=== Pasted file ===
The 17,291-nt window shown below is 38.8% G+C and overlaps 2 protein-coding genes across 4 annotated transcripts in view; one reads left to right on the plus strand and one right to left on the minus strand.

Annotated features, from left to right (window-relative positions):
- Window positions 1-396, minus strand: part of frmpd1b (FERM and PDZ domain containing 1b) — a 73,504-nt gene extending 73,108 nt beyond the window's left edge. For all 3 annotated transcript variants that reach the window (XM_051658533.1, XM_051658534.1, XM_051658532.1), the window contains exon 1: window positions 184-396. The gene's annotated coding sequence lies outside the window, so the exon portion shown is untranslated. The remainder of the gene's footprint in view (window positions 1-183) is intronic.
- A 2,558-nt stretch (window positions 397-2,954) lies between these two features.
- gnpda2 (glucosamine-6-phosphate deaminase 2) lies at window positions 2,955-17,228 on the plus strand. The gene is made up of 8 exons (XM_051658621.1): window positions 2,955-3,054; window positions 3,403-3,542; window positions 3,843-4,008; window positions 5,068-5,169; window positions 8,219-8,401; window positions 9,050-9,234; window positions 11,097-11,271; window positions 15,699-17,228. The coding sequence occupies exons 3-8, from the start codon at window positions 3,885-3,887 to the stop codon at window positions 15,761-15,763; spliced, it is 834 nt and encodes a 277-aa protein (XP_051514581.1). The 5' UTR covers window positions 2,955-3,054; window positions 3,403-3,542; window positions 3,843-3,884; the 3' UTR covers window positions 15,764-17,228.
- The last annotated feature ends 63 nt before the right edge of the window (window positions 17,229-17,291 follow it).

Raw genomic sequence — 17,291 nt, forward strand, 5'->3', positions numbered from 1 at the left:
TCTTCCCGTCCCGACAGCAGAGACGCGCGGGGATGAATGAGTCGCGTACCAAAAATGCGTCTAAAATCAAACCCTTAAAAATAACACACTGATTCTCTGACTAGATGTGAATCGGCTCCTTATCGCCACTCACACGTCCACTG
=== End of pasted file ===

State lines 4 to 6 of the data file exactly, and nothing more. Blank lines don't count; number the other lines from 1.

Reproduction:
- A 2,558-nt stretch (window positions 397-2,954) lies between these two features.
- gnpda2 (glucosamine-6-phosphate deaminase 2) lies at window positions 2,955-17,228 on the plus strand. The gene is made up of 8 exons (XM_051658621.1): window positions 2,955-3,054; window positions 3,403-3,542; window positions 3,843-4,008; window positions 5,068-5,169; window positions 8,219-8,401; window positions 9,050-9,234; window positions 11,097-11,271; window positions 15,699-17,228. The coding sequence occupies exons 3-8, from the start codon at window positions 3,885-3,887 to the stop codon at window positions 15,761-15,763; spliced, it is 834 nt and encodes a 277-aa protein (XP_051514581.1). The 5' UTR covers window positions 2,955-3,054; window positions 3,403-3,542; window positions 3,843-3,884; the 3' UTR covers window positions 15,764-17,228.
- The last annotated feature ends 63 nt before the right edge of the window (window positions 17,229-17,291 follow it).